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So you want to be a better writer...

a few tools for you to improve your craft

By Matthew FrommPublished 9 months ago 2 min read
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So you want to be a better writer...
Photo by AbsolutVision on Unsplash

…Well write more!

I’m kidding. Not really, but I’m sure you’re all tired of hearing that advice. Plus, we all have busy lives. Not all of us are lucky enough to write full-time, so we have to beg, borrow, and steal for a few moments a week to get words to paper.

With that in mind, I want to focus mostly on audio resources, though there is a book I would consider a must-have, which is listed at the bottom.

Without further ado...

Brandon Sanderson on Writing Science Fiction and Fantasy

I would not be surprised if, a decade from now, this series is as universally attributed as On Writing is. It’s wonderful in its simplicity and the best single resource available on the fundamentals of storytelling.

Brad Reed Writes

In a similar vein to Sanderson’s lecture series, this podcast focuses on the fundamentals in a shorter form to digest on the go.

This masterclass is a step up from the resources above. More academic in nature, but because of that, I consider it the next step in “Leveling Up” your skills.

Everyone knows reading is the key to great writing–and it’s great advice. Opinions on audiobooks differ, but I am of the firm opinion that they are integral to developing a third voice. On top of your author voice and your internal editor voice, audiobooks help you develop your narrator's voice. This is the voice that lets you take your words and read them back in the voice you want your reader to. Reading helps you develop skills in plot, prose, and characters, audiobooks help you develop tone.

The first book on the list. I am unabashedly bad when it comes to grammar, and this is the best resource on my shelf for grammar basics.

That comment box at the bottom of the page

If you want to be a better writer, you need to be engaged with both readers and other authors. When you engage, other creators are more likely to reciprocate. This gets you valuable feedback and keeps those dopamine receptors firing. Get addicted to your works in progress. Chase the high of getting a top story. Use the resources above to experiment with storytelling fundamentals. Keep creating. Practice and publish. Be open to feedback, and remember the person giving it isn’t always right. Admit when things could be better (shout out to Ashley Lima for pointing out how I used the same noun to define itself…).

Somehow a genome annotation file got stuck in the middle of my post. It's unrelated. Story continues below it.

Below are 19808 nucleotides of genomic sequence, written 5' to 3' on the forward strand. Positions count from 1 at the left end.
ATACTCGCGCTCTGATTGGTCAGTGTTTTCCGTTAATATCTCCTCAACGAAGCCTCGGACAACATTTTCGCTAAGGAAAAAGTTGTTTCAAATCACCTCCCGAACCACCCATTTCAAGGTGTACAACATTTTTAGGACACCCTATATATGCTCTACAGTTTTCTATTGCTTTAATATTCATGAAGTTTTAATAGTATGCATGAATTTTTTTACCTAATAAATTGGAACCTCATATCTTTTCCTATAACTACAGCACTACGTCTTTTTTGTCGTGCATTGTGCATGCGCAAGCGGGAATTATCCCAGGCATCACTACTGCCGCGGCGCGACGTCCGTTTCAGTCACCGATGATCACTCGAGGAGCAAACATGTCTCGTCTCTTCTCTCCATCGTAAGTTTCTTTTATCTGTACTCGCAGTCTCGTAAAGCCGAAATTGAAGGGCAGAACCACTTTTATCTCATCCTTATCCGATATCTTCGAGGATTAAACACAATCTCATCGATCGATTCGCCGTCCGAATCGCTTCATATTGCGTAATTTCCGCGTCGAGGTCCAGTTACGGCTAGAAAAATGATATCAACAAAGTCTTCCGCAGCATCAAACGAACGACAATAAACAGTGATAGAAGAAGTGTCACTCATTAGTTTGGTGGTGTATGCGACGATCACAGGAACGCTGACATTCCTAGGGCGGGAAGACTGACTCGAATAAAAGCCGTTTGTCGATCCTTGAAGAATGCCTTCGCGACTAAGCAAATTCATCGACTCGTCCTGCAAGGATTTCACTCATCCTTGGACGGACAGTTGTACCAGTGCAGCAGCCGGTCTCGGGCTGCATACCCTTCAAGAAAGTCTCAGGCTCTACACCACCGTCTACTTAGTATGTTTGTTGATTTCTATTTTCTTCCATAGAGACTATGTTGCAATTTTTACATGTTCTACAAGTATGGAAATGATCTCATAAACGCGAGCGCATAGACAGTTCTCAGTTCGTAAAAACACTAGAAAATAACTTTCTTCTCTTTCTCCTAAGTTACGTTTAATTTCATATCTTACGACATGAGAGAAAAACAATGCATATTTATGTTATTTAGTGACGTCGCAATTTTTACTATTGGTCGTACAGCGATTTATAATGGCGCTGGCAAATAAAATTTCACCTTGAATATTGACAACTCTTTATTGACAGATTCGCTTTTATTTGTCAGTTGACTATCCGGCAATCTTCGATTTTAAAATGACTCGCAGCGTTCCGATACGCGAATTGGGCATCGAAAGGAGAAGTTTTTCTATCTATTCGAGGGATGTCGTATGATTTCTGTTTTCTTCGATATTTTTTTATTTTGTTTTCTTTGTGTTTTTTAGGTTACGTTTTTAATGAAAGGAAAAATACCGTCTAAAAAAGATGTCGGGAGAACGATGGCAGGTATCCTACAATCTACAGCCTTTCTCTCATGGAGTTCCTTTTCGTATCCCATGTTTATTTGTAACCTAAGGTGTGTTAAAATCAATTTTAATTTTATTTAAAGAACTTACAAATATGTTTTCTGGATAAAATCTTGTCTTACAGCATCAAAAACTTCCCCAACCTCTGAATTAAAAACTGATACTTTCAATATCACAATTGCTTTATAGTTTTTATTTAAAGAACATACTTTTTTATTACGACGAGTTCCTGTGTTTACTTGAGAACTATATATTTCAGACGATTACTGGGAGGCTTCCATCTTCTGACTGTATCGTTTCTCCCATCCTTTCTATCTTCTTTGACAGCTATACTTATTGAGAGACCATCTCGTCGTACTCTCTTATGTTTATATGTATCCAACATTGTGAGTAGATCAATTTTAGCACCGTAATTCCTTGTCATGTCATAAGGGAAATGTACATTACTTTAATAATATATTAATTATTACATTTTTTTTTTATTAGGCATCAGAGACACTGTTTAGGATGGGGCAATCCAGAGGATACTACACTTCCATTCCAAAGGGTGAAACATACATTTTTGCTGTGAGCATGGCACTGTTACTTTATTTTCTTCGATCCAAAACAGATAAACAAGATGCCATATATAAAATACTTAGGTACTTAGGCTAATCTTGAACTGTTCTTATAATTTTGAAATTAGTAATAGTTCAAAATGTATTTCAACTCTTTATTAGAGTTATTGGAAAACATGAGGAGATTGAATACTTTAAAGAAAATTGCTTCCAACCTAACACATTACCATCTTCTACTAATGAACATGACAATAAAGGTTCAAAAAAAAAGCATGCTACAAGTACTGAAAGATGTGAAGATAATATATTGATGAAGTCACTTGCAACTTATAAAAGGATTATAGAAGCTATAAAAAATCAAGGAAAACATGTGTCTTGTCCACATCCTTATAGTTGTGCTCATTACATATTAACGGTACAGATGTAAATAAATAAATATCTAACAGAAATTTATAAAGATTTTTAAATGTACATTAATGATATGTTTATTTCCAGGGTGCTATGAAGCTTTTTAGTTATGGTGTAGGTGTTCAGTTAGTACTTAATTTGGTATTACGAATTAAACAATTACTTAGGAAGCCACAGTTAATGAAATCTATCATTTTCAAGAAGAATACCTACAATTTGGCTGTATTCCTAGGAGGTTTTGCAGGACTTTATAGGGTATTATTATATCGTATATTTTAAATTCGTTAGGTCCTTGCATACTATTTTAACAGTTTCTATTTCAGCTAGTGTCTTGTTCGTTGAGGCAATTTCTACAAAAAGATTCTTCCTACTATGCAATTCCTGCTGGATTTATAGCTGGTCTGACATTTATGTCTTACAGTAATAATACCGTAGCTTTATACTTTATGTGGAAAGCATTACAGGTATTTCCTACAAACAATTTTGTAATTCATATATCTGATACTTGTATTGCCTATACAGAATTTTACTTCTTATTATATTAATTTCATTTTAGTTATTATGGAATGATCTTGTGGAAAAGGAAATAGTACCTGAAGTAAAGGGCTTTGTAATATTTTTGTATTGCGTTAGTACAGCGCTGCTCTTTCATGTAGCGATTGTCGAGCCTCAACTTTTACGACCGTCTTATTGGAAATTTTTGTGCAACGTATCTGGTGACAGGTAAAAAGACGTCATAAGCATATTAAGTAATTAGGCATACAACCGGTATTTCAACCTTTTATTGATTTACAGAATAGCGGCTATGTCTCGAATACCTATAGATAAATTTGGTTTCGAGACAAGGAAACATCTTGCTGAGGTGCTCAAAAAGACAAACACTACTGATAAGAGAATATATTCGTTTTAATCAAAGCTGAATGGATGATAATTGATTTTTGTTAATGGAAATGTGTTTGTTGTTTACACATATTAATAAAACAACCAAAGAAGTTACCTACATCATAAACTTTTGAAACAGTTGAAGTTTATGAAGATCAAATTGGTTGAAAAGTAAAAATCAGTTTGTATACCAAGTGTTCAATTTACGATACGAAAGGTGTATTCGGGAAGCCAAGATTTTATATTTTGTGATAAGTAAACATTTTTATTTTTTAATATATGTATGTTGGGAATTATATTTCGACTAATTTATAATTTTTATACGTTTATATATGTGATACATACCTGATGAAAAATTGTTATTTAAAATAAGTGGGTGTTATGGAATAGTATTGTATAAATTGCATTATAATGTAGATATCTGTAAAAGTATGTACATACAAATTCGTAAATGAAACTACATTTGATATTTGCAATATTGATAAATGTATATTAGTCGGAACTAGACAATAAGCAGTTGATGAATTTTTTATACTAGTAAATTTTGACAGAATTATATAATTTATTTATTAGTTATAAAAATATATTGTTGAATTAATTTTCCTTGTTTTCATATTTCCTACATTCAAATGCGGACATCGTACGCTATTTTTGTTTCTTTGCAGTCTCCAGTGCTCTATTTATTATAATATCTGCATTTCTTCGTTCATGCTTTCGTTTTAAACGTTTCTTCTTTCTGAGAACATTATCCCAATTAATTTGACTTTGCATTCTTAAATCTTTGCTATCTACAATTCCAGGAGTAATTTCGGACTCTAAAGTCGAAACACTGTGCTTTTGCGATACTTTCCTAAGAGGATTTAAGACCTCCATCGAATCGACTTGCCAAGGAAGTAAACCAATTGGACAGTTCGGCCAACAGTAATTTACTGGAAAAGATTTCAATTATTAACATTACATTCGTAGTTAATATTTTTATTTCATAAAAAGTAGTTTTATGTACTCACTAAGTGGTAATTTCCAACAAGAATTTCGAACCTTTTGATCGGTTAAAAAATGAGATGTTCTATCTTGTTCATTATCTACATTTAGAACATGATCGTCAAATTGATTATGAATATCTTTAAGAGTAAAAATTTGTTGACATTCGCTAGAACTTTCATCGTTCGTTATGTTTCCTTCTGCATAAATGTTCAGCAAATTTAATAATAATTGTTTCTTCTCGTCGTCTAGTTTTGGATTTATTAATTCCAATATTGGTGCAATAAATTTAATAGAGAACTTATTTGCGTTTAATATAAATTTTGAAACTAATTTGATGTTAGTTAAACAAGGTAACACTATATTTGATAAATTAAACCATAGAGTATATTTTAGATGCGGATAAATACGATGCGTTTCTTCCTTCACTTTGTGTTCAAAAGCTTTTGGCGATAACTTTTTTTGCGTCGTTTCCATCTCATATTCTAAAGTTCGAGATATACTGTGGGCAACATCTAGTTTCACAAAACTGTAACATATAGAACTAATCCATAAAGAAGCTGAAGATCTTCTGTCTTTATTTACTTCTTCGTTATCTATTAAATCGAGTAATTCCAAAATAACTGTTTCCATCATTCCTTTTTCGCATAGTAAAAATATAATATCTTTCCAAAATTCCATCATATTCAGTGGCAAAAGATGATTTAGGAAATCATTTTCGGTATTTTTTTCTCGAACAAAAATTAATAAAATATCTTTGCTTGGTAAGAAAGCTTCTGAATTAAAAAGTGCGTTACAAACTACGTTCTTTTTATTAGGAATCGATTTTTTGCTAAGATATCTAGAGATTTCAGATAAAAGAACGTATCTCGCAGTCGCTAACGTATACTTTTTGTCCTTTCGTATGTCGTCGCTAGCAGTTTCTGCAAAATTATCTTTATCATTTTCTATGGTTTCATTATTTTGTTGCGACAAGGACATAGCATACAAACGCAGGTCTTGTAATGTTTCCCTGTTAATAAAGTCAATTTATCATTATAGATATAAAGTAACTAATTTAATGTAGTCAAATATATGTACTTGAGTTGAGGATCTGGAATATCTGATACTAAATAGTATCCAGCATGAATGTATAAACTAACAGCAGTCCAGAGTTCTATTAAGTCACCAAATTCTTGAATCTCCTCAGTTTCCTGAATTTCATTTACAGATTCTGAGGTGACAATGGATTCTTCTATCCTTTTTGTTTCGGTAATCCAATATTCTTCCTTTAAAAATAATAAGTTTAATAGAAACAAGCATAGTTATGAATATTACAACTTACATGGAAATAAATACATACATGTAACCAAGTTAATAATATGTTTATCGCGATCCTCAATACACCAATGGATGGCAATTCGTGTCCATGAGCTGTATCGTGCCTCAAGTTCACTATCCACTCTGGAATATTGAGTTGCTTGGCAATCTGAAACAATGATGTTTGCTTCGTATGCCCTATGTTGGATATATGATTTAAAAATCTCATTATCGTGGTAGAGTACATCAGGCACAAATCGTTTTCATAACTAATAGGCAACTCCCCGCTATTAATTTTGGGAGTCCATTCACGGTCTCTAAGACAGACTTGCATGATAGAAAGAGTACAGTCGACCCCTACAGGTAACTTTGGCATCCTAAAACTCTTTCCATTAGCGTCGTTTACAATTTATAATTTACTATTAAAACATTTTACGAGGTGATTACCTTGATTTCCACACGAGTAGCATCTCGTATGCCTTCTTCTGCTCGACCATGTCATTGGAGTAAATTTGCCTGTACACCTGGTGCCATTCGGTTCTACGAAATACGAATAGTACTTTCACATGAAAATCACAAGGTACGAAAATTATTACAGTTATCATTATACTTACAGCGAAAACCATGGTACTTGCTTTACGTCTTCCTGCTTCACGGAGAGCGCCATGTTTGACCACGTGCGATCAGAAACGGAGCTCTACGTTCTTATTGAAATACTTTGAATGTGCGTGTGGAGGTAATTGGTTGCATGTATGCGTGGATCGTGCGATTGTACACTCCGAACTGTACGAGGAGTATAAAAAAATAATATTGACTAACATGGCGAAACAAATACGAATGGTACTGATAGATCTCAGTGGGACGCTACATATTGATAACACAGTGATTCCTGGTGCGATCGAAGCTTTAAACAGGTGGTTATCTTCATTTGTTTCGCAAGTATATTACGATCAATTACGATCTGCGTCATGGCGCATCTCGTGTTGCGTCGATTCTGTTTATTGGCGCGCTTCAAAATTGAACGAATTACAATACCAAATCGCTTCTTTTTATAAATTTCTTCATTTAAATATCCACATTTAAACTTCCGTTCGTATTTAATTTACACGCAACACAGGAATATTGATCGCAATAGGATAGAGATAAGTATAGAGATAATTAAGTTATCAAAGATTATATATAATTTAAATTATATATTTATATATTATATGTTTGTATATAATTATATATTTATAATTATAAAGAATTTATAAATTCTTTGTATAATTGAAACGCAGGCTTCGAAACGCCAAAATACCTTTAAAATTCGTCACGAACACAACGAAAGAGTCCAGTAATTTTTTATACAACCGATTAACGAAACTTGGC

These resources all represent a starting point. Always be learning, analyzing, studying, and reflecting on every piece you write and every piece you read. I would love to hear about any others that you use! Add them to the comments below.

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About the Creator

Matthew Fromm

Full-time nerd, history enthusiast, and proprietor of random knowledge. The best way to find your perfect story is to make it yourself.

Here there be dragons, and knights, and castles, and quests for entities not wished to be found.

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Comments (3)

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  • Lamar Wiggins9 months ago

    I actually have audible, and voice recorded to of my stories just to get the feel of what it’s like. It’s definitely something for me to look further into. Thanks for the cool ideas and the reminders.

  • Ariel Joseph9 months ago

    Thanks for sharing all these resources! I have been kind of averse to audiobooks for basically no reason, but that's a good point about them helping to develop tone/your narrator's voice.

  • Jazzy 9 months ago

    These are great resources and I can’t wait to use them! 💕

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